The Royal Institute of Chartered Surveyors said the refusal of homeowners to put properties up for sale created a vicious circle because it meant they in turn could not find something suitable to buy.
The RICS report yesterday came as a separate survey said consumer confidence remained close to its highest level since 1988, due to optimism about general economic prospects. This news was taken well in the City, and the FTSE 100 share index reached a fresh record, closing 20 points up at 4,073.
Although the level of confidence has not changed during the month following a big jump in September, it remains high by past standards, according to the regular poll carried out for the European Commission by researchers GfK.
There was also an increase in the proportion saying they planned to buy a house or spend more on home improvements during the next 12 months.
The RICS survey said the number of properties for sale across the country was one-third lower during the period compared with the previous three months.
Among the reasons given for waiting before putting a property up for sale is the continuing negative and insufficient equity in vendors' homes, making it hard for them to sell. Also, some owners are unwilling to sell because they are waiting for free shares from building societies' demutualisation plans.
A RICS spokesman said: "The scarcity is forcing up prices but it also means reasonably priced, desirable properties are being sold extremely quickly, giving the false impression that a boom is imminent. One of the main reasons for homeowners' reluctance to put their properties on the market is their sometimes over-optimistic expectation of further price rises."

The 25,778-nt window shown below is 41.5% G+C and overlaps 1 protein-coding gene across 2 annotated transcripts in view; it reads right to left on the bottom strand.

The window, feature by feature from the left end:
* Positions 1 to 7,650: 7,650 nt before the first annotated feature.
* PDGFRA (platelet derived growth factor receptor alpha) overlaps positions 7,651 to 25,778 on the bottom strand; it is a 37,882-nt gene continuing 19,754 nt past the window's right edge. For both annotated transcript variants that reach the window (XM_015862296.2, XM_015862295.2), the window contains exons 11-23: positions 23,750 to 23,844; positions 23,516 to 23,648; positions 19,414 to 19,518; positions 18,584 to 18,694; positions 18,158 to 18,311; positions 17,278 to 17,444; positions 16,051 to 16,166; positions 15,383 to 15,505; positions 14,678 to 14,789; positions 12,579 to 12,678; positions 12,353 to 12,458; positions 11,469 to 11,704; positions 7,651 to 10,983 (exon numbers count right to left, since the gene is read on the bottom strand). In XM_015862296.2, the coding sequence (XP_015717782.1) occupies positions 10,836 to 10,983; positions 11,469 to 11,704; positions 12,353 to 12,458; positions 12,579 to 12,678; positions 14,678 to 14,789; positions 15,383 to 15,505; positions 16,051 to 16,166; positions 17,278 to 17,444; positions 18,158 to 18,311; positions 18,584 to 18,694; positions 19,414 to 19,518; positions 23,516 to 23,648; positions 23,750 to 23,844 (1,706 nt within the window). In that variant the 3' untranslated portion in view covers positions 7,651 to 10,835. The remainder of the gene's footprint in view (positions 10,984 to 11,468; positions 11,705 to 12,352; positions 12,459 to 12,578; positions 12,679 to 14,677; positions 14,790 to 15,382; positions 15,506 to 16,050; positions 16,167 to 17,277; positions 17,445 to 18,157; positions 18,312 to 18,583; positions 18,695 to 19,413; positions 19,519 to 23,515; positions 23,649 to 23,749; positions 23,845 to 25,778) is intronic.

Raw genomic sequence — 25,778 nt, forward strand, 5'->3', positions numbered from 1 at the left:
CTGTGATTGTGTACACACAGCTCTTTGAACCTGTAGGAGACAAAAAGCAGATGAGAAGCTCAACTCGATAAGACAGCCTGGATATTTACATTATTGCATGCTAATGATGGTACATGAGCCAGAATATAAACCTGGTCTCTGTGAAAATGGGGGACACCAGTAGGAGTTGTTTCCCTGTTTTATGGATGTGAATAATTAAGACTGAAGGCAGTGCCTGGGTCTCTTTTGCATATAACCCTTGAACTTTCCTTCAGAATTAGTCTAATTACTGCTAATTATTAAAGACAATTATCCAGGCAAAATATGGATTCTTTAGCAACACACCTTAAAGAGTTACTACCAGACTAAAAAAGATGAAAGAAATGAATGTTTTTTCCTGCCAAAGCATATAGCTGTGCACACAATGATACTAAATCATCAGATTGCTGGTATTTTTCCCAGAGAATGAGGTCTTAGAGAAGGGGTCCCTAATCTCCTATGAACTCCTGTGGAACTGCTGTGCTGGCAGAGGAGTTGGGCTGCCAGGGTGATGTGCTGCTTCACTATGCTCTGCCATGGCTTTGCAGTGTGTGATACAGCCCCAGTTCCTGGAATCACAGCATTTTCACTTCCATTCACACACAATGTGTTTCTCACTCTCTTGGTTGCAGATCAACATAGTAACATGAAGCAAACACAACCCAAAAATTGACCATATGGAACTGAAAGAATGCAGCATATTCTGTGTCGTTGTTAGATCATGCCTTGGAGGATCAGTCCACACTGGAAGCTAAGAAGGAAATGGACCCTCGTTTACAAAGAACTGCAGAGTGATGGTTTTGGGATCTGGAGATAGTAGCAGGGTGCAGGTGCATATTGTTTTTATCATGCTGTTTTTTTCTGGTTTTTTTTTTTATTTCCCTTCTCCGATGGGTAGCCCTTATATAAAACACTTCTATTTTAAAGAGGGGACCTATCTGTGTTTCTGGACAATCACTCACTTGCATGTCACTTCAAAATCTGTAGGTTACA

Consumers questioned for the EC poll this month were more glum about prospects for their own personal finances but more optimistic about the economy in general. Respondents expect unemployment to fall further.
Figures due out tomorrow and Friday will be scrutinised for signs that the improving "feel-good" factor is being reflected in official economic statistics. While City analysts expect tomorrow's retail sales figures to show a drop during September following a bumper August, they expect them to show continuing strong year-on-year growth.
The estimate of third-quarter GDP due on Friday could turn out to be important for next week's monetary meeting between Kenneth Clarke, Chancellor of the Exchequer, and Eddie George, Governor of the Bank of England.
The Governor has made it clear he thinks the economy's strong growth means there is a significant risk of missing the inflation target.Reuse content